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LEAPS, or Long-term Equity Anticipation Securities[1], a product developed in 1990 by the Chicago Board Options Exchange (CBOE), are long-dated put and call options on common stocks, equity indexes or American depositary receipts (ADRs). Available on more than 1,000 financial products at all six U.S. options exchanges, they account for approximately 10 percent of all options listed.[2]


These long-term options provide the holder the right to purchase, in the case of a call, or sell in the case of a put, a specified number of stock shares (or an equity index) at a pre-determined price up to the expiration date of the option, which can be three years in the future. This is the distinction between LEAPS and more traditional security options -- the long-dated nature of LEAPS.

Because of long dating, LEAPS allow investors to buy and hold a market position for an extended period of time. Thus, investors do not need to predict precise timing of the market movements to profit — instead, they need to correctly predict market trends over time.

LEAPS calls give investors with a medium- to long-term investment view the ability to participate in the upward (or downward) movement of a stock without making an outright stock purchase. LEAPS puts can provide a medium to long-term insurance (or hedge) for stock owners in the event of a substantial decline in their stocks.

Like traditional equity options, the owner (or holder) of an Equity LEAPS call has the right to purchase, or sell in the case of a put, a pre-determined amount of stock (the standarized contract size), at a pre-determined price, called the strike price, for a specified period of time. LEAPS contracts expire in January of their expiration year.

LEAPS are quoted and traded just like any other exchange-listed option. In fact, many of the features of LEAPS are the same for shorter-term options (see full contract specifications):

  • Number of shares covered by the contract (100)
  • Exercise and assignment procedures
  • Trading procedures
  • Margin and commission costs

However, LEAPS differ from shorter-term options in several ways including availability, pricing, time erosion vs. delta effect, symbols and strategies.

Transacting LEAPS[edit]

Like other equity options, transacting LEAPS must be done through a broker-dealer (B-D) or through an online trading network affiliated with a B-D. LEAPS are traded on a variety of products (but not all) on all U.S. options exchanges.

How Are LEAPS Added?[edit]

Several factors impact the availability of LEAPS. When options are listed for trading on a particular stock, most times LEAPS are not immediately available. After a period of time, and if interest warrants it, the exchanges listing the shorter-term options may decide to list LEAPS options, after consulting with the market makers or specialists assigned to trade the stock options. The reason for this is that LEAPS options are difficult to price because of their long life. The exchanges ensure that sufficient interest is present in the market, and that market makers or specialists are prepared to price and trade longer-dated options once they are listed. The result is that LEAPS are not available on every stock which has options traded on it. LEAPS are initially listed with three strike prices, at the current price and 20 to 25% above and below the price of the underlying stock. Strikes may be added as the underlying stock moves. LEAPS only have one expiration month: January in two different years.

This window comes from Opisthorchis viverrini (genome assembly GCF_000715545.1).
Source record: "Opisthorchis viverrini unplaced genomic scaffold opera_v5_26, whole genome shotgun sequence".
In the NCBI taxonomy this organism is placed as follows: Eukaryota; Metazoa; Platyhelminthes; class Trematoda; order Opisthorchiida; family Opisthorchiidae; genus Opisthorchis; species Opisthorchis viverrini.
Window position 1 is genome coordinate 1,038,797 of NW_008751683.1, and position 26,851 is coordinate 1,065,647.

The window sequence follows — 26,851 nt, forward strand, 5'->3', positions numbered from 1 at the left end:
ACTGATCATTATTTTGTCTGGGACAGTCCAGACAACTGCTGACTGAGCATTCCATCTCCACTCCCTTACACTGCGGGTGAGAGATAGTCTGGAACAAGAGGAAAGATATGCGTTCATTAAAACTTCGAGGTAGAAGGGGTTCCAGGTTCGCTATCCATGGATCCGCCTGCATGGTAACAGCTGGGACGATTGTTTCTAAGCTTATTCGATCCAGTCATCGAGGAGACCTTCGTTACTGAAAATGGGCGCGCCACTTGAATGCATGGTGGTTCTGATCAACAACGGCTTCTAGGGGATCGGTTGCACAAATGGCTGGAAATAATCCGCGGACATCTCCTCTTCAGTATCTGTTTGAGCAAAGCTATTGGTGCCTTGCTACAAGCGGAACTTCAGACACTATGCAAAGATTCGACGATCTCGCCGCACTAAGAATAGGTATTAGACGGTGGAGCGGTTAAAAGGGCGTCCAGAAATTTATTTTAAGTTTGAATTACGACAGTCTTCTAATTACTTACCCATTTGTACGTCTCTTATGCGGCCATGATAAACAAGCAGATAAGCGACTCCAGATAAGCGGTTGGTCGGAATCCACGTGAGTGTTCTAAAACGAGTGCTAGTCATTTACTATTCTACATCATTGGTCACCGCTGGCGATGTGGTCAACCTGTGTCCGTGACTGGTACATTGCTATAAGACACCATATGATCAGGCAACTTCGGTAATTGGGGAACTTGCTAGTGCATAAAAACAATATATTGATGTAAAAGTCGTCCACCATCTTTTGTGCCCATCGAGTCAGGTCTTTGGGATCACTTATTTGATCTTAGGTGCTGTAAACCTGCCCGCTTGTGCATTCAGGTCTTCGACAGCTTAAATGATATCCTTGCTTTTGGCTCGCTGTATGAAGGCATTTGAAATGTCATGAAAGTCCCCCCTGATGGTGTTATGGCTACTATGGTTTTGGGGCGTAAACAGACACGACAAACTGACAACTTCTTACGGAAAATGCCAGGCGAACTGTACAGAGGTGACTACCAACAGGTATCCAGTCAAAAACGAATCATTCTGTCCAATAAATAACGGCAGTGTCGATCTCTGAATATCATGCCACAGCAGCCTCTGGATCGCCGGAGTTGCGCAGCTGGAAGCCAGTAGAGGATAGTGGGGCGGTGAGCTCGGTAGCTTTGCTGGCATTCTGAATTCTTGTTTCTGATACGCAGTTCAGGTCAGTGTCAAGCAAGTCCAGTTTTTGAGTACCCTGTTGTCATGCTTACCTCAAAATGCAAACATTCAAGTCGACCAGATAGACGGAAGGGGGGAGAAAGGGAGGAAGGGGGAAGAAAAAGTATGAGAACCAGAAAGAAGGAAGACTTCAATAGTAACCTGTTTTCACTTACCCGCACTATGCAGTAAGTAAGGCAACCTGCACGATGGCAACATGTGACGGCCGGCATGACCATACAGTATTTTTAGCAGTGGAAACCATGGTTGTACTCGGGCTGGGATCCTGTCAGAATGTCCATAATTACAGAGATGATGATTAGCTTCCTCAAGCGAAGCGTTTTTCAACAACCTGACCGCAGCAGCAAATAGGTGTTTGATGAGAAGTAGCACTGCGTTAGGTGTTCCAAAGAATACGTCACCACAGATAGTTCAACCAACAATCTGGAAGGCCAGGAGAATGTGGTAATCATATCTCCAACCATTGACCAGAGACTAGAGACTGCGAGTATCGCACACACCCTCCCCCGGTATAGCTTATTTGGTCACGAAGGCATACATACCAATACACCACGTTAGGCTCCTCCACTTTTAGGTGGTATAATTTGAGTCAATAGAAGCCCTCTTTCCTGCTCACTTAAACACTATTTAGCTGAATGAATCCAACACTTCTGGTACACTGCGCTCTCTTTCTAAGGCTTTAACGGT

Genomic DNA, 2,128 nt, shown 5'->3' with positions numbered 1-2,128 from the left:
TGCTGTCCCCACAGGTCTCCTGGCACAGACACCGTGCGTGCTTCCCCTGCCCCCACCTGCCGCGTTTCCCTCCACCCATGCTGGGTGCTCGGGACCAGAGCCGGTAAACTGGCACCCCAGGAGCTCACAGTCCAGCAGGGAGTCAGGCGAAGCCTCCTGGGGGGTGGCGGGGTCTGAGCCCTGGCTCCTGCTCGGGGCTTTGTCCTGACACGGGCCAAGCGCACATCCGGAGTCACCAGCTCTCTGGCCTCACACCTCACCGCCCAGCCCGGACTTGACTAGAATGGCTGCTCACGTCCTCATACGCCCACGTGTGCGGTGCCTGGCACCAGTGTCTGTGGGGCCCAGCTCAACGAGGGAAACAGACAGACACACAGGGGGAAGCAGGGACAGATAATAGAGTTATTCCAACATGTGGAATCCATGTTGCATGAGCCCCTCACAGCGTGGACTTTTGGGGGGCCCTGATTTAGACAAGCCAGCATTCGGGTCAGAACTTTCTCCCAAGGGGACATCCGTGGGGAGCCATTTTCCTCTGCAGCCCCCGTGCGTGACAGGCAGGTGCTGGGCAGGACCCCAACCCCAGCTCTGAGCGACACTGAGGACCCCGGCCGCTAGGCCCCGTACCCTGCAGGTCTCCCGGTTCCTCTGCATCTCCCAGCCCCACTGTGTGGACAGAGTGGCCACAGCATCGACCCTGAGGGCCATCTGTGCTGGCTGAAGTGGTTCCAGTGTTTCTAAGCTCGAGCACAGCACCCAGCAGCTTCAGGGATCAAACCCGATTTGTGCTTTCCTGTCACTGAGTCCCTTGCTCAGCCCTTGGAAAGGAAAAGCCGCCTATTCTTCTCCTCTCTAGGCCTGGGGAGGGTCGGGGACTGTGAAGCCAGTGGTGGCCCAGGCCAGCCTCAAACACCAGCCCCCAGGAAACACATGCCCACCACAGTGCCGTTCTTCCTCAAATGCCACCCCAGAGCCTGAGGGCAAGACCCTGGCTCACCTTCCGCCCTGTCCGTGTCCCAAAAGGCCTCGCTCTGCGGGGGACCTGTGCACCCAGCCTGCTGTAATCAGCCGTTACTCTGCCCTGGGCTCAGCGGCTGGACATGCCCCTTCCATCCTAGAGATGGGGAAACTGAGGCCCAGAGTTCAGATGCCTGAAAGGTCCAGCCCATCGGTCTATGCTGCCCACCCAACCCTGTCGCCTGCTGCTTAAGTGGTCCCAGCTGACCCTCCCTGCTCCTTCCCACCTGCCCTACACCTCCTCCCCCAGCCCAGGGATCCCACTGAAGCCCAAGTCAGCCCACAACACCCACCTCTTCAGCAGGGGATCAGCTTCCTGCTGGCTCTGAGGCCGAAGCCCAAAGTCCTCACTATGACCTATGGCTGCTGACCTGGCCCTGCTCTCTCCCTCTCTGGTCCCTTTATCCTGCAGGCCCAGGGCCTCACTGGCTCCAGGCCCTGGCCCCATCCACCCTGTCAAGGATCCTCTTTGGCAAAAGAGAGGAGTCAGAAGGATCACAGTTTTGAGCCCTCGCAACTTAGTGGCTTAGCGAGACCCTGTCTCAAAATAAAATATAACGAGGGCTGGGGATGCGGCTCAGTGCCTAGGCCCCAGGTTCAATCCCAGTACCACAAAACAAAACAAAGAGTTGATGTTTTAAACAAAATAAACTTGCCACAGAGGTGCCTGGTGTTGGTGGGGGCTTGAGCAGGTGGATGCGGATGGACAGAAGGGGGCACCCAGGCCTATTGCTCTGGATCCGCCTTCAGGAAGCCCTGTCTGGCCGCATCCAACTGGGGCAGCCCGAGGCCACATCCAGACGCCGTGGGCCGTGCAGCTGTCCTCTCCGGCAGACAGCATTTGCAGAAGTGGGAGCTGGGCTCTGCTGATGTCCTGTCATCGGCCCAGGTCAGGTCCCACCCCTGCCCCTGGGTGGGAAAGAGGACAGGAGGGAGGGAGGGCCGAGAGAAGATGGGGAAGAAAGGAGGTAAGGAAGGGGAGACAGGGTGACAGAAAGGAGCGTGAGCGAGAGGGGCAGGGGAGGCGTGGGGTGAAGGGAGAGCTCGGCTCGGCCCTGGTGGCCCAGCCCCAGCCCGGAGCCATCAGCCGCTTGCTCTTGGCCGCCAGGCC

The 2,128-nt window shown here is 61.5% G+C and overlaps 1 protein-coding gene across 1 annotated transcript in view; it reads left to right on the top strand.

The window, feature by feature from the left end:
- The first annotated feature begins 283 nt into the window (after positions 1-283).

As LEAPS draw within one year of their expiration and it becomes necessary to list new LEAPS® series, the existing LEAPS options continue to be listed and traded until their expiration. However, because of the shorter length of time until expiration, they then trade as ordinary shorter-term options and they lose their distinctive LEAPS symbols. New LEAPS options with expiration dates in the future are then added.[3]

LEAPS Availability[edit]

Options Industry Council provides a complete list of products on which LEAPS are available. [4]

LEAPS Contract Specifications[edit]

Options Industry Council lists LEAPS specifications as follows: [5]

Trading Unit: Generally 100 shares of stock per unadjusted contract.

Premium (Price) Quotations: Stated in points and decimals; one point equals $100. The minimum price change for series trading below 3 is 0.05 ($5) and for all other series is 0.10 ($10) per contract.

Exercise: Equity LEAPS are American-style options. The option may be exercised prior to the expiration date.

Exercise Settlement: A holder that tenders an exercise notice on any business day will receive delivery of the underlying stock on the fifth business day following the date of exercise. The exercise settlement price equals the strike price multiplied by 100 (multiplier) for unadjusted series.

Expiration Cycle: Equity LEAPS expire in January of each year.

Expiration Date: Expiration occurs on the Saturday following the third Friday of the expiration month.

Position Limits: LEAPS positions are aggregated with other options with the same underlying asset. Limits vary according to the number of outstanding shares and trading volume. Hedge exemptions may be available. Contact exchanges for details.

Trading System: Market Maker/Designated Primary Market Maker/Lead Market Maker/Specialist/Registered Option Trader (depending on the exchange).

Trading Hours: 8:30 a.m. to 3:00 p.m. (Central Time) 9:30 a.m. to 4:00 p.m. (Eastern Time)


  1. www.cboe.com. CBOE Learning Center.
  2. www.optionseducation.org. Options Industry Council "Availability of LEAPS®.
  3. www.optionseducation.org. Options Industry Council "Availability of LEAPS®".
  4. www.optionseducation.org. Options Industry Council "LEAPS® Conversion Tables".
  5. www.optionseducation.org. Options Industry Council "LEAPS® Contract Specifications".